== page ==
For the past four years, Brad has led the Democracy and Governance office at the West Bank/Gaza branch of USAID, which supports the development of Palestinian institutions necessary for a future Palestinian state by promoting the rule of law, increasing civic engagement, and enhancing respect for human rights. Brad said that “working in Israel and Palestine has been an amazing experience, and I am in awe at all of the people working so hard to make a difference. I am honored and blessed to have had the opportunity to work on CMM [conflict mitigation and management] programming, and helping grow the portfolio to include people working on issues of common concern has been a highlight of the tour.  Expanding it to have more partners has helped strengthen what we do. “

Brad (far right) plays basketball with PeacePlayers kids in the Mesashe region.

Brad (far right) plays basketball with PeacePlayers kids in the Mesashe region.

On a personal note, Brad added that “seeing kids come together and break down the learned stereotypes has been a highlight – whether in basketball, soccer or kids’ camps.  Getting to know everyone’s personal story has been great.”

Like everyone working to make a difference in the region, the past couple of months have made an impact on Brad as well. “The last few weeks have been pretty depressing, but the work that the CMM partners are doing gives me hope.  I have talked to many people after the Gaza conflict and they are more convinced that they are doing the right thing.  I wish we could fund more programs of this type.”

We wish Brad lots of luck in his new post at USAID headquarters in DC.

Leave a comment

Filed under The Middle East

PPI-NI CAN Project Closes the Summer with the Game of Three Halves

CAN day Celebration, participants, really excited

CAN Day Celebration

In May, PeacePlayers International-Northern Ireland put together a tender to work with Carrick, Antrim and Newtownabbey Borough Councils (CAN). PPI-NI does not have programmes running in any of these areas so this was a great opportunity.  Our tender was successful and the CAN partners agreed to contract us to deliver our project over the summer months when the children are on holidays.  The project is supported by PEACE III through the CAN Peace III Partnership.  The main idea of the project was to bring children from around the Borough Councils together in a fun and safe environment using sport as the medium.

Holy doing all she could to get the ball

Holy doing all she could to get the ball

This was not a smooth sailing ride for PPI-NI as we have not worked in the area before.  As such, we needed to build some relationships and trust with various groups and individuals before we even began the programme. In addition, recruiting participants from both sides of the community, over such a vast area, and trying to get them to come out of their comfort zones to meet with participants from other areas was also hard. When we initially tried to bring the children together we had a very low turnout.  Gradually  it got better, but not without considerable investment in time and energy from our Operations Team Leader Debbie Byrne and Sessional Coach Ryan Stewart.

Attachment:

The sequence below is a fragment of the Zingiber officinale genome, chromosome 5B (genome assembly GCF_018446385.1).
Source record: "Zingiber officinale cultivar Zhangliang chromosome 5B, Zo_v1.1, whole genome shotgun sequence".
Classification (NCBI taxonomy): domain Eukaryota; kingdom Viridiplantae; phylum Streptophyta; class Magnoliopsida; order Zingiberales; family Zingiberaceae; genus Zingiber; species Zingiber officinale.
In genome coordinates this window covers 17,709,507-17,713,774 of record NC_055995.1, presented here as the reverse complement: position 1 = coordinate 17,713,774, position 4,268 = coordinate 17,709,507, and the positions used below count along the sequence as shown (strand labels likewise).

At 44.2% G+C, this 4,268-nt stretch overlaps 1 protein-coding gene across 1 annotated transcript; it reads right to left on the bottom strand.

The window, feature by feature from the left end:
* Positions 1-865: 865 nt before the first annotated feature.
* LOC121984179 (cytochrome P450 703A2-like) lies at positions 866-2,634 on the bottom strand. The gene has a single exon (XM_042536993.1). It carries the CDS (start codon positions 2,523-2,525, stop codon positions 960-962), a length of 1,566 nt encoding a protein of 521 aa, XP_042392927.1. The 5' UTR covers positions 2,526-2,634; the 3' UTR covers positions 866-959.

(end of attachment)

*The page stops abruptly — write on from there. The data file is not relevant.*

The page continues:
PPI-NI coach Niamh Burns who is also a Senior Champion4Peace working on a winning plan with her team.

PPI-NI coach Niamh Burns who is also a Senior Champion4Peace working on a winning plan with her team.

Phase one of the project brought 15 young people (14-18 year olds), 5 from each of the Borough Councils, together to complete our Open College Network (OCN) course in “Understanding Diversity Through Sport” (Level One). With the  skills and confidence gained through attaining their OCN qualifications, these 15 young people were able to play a key role in supporting PPI-NI facilitators in organising the Carrick, Antrim and Newtownabbey Cross Community League (CANCCL)  – phase two of the programme.

The CANCCL was a 6 week basketball programme that established integrated sports teams with participants (aged 9-13) from across the cluster.  The finale was our Game of Three Halves (GO3H), which brought together all the participants from the CAN areas to play Gaelic football, rugby, and soccer provided by our partners in the GO3H (Ulster GAA,  Irish Football Association and Ulster Rugby).  PPI-NI coaches delivered basketball training and facilitated a ‘fourth half’ of community relations through sport conversations and exercises, while the young leaders (14-18 group) played a key role as mentors to the younger group. The success of the project was evident on the last day.  The kids really gelled over the summer and they were now working together, getting to know each other and having a great time. In a short space of time we were able to bridge divides, change  perception and develop leaders using sport.

Closing off with a big PPI-NI Chant!!!

Closing off with a big PPI-NI Chant!!!

We have to give special thanks to our partners from various areas who helped us with the project and recruiting participants and of course to the CAN Peace III Partnership for their patience and support. And yes, the what might have seemed like a “challenging” project was indeed a CAN!

newtown euro carrick antrim

Leave a comment

Filed under Northern Ireland